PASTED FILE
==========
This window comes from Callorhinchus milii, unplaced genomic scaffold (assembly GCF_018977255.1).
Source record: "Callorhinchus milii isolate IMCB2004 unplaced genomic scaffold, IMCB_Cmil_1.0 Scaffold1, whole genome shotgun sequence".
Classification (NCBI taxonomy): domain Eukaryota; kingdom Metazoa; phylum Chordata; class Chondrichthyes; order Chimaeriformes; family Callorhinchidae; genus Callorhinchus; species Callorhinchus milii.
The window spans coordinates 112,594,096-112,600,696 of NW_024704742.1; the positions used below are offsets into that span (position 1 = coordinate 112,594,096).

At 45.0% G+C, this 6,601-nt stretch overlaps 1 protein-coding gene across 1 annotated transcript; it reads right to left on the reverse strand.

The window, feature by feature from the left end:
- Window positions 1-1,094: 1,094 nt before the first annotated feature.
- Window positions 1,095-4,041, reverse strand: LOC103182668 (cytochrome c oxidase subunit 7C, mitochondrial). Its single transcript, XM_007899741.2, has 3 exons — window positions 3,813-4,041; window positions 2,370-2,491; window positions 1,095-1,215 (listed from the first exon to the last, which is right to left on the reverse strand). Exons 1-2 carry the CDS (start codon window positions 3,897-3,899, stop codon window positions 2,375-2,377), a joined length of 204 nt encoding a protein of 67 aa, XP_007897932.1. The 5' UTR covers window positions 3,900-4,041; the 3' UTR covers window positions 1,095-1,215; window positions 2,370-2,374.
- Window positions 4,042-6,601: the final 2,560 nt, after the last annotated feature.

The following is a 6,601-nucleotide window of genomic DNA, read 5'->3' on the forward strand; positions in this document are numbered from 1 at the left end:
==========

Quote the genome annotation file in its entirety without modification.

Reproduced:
This window comes from Callorhinchus milii, unplaced genomic scaffold (assembly GCF_018977255.1).
Source record: "Callorhinchus milii isolate IMCB2004 unplaced genomic scaffold, IMCB_Cmil_1.0 Scaffold1, whole genome shotgun sequence".
Classification (NCBI taxonomy): domain Eukaryota; kingdom Metazoa; phylum Chordata; class Chondrichthyes; order Chimaeriformes; family Callorhinchidae; genus Callorhinchus; species Callorhinchus milii.
The window spans coordinates 112,594,096-112,600,696 of NW_024704742.1; the positions used below are offsets into that span (position 1 = coordinate 112,594,096).

At 45.0% G+C, this 6,601-nt stretch overlaps 1 protein-coding gene across 1 annotated transcript; it reads right to left on the reverse strand.

The window, feature by feature from the left end:
- Window positions 1-1,094: 1,094 nt before the first annotated feature.
- Window positions 1,095-4,041, reverse strand: LOC103182668 (cytochrome c oxidase subunit 7C, mitochondrial). Its single transcript, XM_007899741.2, has 3 exons — window positions 3,813-4,041; window positions 2,370-2,491; window positions 1,095-1,215 (listed from the first exon to the last, which is right to left on the reverse strand). Exons 1-2 carry the CDS (start codon window positions 3,897-3,899, stop codon window positions 2,375-2,377), a joined length of 204 nt encoding a protein of 67 aa, XP_007897932.1. The 5' UTR covers window positions 3,900-4,041; the 3' UTR covers window positions 1,095-1,215; window positions 2,370-2,374.
- Window positions 4,042-6,601: the final 2,560 nt, after the last annotated feature.

The following is a 6,601-nucleotide window of genomic DNA, read 5'->3' on the forward strand; positions in this document are numbered from 1 at the left end: